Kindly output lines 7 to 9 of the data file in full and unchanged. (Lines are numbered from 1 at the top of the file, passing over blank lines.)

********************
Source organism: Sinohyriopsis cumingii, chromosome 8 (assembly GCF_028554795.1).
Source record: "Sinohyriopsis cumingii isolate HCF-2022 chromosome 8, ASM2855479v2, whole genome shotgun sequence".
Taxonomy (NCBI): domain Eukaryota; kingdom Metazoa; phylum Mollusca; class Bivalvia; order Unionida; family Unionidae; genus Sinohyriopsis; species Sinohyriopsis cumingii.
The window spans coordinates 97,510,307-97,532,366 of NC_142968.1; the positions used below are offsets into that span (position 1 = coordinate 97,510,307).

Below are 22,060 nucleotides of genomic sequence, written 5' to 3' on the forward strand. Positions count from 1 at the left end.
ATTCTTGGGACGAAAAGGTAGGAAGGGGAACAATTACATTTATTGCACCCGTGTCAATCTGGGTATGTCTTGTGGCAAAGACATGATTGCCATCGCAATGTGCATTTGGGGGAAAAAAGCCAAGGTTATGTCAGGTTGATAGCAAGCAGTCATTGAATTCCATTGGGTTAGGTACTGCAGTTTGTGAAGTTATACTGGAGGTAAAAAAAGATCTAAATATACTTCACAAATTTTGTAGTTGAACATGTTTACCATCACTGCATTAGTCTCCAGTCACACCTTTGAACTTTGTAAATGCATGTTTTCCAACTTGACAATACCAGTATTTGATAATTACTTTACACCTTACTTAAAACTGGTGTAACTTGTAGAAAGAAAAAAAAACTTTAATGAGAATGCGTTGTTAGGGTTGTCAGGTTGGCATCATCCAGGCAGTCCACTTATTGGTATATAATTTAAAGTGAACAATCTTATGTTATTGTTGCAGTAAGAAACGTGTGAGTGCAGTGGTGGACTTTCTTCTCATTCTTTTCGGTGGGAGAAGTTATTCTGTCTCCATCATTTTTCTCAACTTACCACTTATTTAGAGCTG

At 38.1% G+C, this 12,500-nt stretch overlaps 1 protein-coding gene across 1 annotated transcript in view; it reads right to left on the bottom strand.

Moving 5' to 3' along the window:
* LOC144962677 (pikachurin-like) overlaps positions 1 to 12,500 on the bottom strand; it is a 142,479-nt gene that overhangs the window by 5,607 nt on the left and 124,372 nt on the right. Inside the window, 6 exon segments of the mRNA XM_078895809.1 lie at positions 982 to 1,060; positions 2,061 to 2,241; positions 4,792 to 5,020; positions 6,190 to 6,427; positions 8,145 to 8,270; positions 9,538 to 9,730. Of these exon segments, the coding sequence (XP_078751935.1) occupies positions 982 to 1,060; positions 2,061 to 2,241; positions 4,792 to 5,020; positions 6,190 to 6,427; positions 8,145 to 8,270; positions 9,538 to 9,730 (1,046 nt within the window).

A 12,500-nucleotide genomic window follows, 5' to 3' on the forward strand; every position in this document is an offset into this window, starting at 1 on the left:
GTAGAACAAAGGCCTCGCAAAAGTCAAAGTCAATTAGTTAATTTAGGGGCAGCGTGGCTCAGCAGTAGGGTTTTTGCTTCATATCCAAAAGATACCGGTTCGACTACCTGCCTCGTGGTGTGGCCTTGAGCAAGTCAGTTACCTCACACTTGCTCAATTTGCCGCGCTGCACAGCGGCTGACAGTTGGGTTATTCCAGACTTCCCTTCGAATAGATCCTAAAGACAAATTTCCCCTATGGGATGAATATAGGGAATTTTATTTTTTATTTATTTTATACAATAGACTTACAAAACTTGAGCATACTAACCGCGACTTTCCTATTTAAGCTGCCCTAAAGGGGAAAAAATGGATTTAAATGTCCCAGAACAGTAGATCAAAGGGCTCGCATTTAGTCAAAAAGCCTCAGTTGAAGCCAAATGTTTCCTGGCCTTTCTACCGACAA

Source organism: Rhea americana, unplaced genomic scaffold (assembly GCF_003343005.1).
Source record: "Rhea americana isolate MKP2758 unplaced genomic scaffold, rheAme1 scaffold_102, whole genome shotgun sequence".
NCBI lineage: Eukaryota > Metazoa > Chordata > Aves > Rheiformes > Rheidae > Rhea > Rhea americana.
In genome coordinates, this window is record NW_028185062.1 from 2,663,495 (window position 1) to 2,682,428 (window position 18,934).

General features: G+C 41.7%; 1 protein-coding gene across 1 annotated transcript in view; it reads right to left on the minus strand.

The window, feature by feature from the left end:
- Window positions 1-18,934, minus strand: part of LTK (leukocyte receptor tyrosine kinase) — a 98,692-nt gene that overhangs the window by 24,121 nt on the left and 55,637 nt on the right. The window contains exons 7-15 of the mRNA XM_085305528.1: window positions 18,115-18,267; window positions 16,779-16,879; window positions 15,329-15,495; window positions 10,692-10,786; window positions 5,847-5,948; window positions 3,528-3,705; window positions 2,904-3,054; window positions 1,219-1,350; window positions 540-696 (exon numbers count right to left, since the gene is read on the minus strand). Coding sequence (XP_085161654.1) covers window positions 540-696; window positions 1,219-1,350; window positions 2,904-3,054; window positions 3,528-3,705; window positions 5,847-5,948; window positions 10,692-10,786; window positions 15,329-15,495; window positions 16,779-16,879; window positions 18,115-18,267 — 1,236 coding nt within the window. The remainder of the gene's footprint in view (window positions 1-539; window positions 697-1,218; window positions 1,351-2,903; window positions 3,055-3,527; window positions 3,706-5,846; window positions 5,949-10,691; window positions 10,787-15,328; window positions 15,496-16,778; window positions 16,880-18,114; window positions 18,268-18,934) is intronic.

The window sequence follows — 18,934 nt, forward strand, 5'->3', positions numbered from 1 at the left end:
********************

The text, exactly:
At 38.1% G+C, this 12,500-nt stretch overlaps 1 protein-coding gene across 1 annotated transcript in view; it reads right to left on the bottom strand.

Moving 5' to 3' along the window:
* LOC144962677 (pikachurin-like) overlaps positions 1 to 12,500 on the bottom strand; it is a 142,479-nt gene that overhangs the window by 5,607 nt on the left and 124,372 nt on the right. Inside the window, 6 exon segments of the mRNA XM_078895809.1 lie at positions 982 to 1,060; positions 2,061 to 2,241; positions 4,792 to 5,020; positions 6,190 to 6,427; positions 8,145 to 8,270; positions 9,538 to 9,730. Of these exon segments, the coding sequence (XP_078751935.1) occupies positions 982 to 1,060; positions 2,061 to 2,241; positions 4,792 to 5,020; positions 6,190 to 6,427; positions 8,145 to 8,270; positions 9,538 to 9,730 (1,046 nt within the window).